The fact that the ancient Greek technical term for gathering preserves a reference to solid glass suggests that picking up solid chunks of glass was the original method of gathering. The finds from a mid-first-century workshop at Avenches show the type of furnace and equipment to be expected in a workshop operated by glassblowers who routinely heated chunks of glass individually on the tip of the pipe. The gathering of molten glass did not become customary until sometime in the second half of the first century. Both practices had advantages and disadvantages.

A Sasanian Glass Bowl Formerly at Freising (In German)Ingeborg Kruegerp. 47

A major piece in the treasury of the cathedral at Freising (Bavaria) was a bowl for holy water that was said to have been made of one huge chrysolite. It had a medieval mount of gilded silver, and it was thought to have been donated by Empress Beatrix about 1160. The bowl disappeared at the beginning of the 19th century.

Carl Johan Lamm recognized that the bowl must have been made of glass. However, in his Mittelalterliche Gläser und Steinschnittarbeiten ... (v. 2, 1929, pl. 52), he illustrated it with a misleading drawing, based on a simplified copy of an older engraving. That engraving, in a book from 1724, and a drawing from 1796 give a better idea of the bowl. It was shallow, with large countersunk double facets and smaller oval facets. This decoration seems to have been typical for late Sasanian glasses. The so-called chrysolite bowl from Freising thus appears to have been one of very few Sasanian glass vessels that came to Europe during the Middle Ages.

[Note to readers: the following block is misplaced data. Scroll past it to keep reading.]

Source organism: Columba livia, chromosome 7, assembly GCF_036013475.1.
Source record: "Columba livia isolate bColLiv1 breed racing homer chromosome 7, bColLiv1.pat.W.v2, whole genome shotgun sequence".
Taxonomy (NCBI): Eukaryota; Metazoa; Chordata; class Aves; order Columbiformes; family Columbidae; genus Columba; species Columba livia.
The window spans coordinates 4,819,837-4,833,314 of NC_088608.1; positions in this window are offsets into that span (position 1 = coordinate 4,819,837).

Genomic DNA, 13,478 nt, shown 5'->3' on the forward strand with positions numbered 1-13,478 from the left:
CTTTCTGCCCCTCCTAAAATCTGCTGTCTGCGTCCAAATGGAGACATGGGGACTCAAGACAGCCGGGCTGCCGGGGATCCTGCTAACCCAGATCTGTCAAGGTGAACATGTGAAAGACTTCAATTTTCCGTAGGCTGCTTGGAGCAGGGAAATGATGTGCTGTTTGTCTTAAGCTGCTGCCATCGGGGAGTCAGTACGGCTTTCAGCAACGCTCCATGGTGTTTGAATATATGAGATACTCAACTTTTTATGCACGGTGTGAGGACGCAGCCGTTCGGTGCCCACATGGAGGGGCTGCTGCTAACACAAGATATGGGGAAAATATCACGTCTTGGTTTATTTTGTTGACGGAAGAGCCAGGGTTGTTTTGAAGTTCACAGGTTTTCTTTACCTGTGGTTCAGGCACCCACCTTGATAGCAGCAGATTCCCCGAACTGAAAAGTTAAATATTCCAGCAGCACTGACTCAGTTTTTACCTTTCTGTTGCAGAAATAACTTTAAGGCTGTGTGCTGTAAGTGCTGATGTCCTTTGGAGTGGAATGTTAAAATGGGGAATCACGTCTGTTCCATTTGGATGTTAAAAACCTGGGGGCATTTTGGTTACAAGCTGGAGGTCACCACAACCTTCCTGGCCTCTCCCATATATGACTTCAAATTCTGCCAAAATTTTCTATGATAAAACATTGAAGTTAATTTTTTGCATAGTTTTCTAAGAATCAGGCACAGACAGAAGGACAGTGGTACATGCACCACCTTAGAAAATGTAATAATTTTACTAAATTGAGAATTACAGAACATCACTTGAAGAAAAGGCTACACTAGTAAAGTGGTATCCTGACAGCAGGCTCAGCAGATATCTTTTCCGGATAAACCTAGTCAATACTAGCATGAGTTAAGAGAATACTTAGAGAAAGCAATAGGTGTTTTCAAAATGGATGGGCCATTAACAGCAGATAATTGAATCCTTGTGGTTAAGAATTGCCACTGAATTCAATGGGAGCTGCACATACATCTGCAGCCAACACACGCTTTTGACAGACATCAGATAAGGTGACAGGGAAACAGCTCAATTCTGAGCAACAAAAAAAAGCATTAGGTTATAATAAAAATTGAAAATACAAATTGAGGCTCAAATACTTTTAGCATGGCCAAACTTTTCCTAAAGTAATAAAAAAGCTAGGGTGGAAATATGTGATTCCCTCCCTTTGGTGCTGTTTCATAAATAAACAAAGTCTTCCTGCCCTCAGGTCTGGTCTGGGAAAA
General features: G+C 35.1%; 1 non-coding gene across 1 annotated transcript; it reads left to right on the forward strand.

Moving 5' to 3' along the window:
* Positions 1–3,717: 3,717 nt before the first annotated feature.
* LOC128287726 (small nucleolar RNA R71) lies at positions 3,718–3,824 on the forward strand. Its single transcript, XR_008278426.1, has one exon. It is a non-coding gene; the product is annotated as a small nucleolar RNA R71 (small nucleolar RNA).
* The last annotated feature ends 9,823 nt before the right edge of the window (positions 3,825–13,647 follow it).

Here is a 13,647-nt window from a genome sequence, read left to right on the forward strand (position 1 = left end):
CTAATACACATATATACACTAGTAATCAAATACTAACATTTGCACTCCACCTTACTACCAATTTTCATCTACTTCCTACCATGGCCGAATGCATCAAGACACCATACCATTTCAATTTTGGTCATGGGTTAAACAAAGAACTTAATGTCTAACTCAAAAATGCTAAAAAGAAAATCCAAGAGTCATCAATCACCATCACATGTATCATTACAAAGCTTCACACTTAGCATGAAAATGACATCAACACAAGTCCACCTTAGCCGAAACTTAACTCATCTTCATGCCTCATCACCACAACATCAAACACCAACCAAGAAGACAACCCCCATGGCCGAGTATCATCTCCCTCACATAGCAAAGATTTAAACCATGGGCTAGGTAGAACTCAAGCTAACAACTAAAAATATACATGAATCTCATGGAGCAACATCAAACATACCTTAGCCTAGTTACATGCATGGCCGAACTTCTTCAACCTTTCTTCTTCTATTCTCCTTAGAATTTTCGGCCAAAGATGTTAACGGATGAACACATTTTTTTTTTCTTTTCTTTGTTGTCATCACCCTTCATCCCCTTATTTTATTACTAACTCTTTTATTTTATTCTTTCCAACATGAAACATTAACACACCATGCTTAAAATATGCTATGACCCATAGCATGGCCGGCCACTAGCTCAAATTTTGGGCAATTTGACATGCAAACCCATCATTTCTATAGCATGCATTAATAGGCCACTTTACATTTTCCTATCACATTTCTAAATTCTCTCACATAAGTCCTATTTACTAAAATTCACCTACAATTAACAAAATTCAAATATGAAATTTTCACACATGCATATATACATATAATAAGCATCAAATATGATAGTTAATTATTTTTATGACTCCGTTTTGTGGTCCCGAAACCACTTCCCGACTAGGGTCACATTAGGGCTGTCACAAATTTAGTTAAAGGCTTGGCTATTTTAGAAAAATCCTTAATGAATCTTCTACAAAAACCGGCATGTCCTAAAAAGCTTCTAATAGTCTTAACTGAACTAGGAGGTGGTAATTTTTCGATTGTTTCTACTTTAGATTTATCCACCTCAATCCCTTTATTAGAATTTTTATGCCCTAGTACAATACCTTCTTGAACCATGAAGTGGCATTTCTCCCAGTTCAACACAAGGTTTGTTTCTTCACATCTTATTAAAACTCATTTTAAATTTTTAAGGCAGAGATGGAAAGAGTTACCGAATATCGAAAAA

The Glass of Great Moravia: Vessel and Window Glass, and Small ObjectsLuděk Galuška, Jiří Macháček, Karol Pieta, and Hedvika Sedláčkováp. 61

Hundreds of fragments of ninth-century glass objects (including three complete vessels, windowpanes, and smoothers) were found on the sites of Great Moravian hill forts in Slovakia (Bojná), in Moravia (Mikulčice, Olomouc, Pohansko at Břeclav, Pohansko at Nejdek, and Uherské Hradiště–Sady) and in the royal grave in Kolín, Bohemia. The funnel and globular beakers, as well as the smoothers, represent contacts between Great Moravia and the Carolingian empire. Fragments of lamps, which were the basic type of Byzantine glass, can be associated with the arrival of Cyril and Methodius from Thessaloniki. Among the fragments are soda-lime glasses, early wood-ash glasses, and vessels and smoothers made of lead glass.

Carolingian Glass from Staré Město–Sady (Moravia, Czech Republic)Karl Hans Wedepohlp. 93

This article discusses chemical investigations of 20 elements in six soda-lime glasses, two early wood-ash glasses, and one lead glass from Moravia (Czech Republic). Chemical similarity to Carolingian wood-ash glass from western Europe suggests that the glasses collected in Staré Město–Sady were imports.

Of special importance are two silver-stained soda-lime glasses (a windowpane and a beaker) that were produced in the second half of the first millennium A.D. They are only the second find of early medieval silver-stained glass in central Europe; the first was at Zalavár, Hungary (as reported in the Journal of Glass Studies, v. 46, 2004, pp. 85–104).

A Collection of 10th-Century Glasses from Ṣabra al-Manṣūriya (In French)Danièle Foyp. 97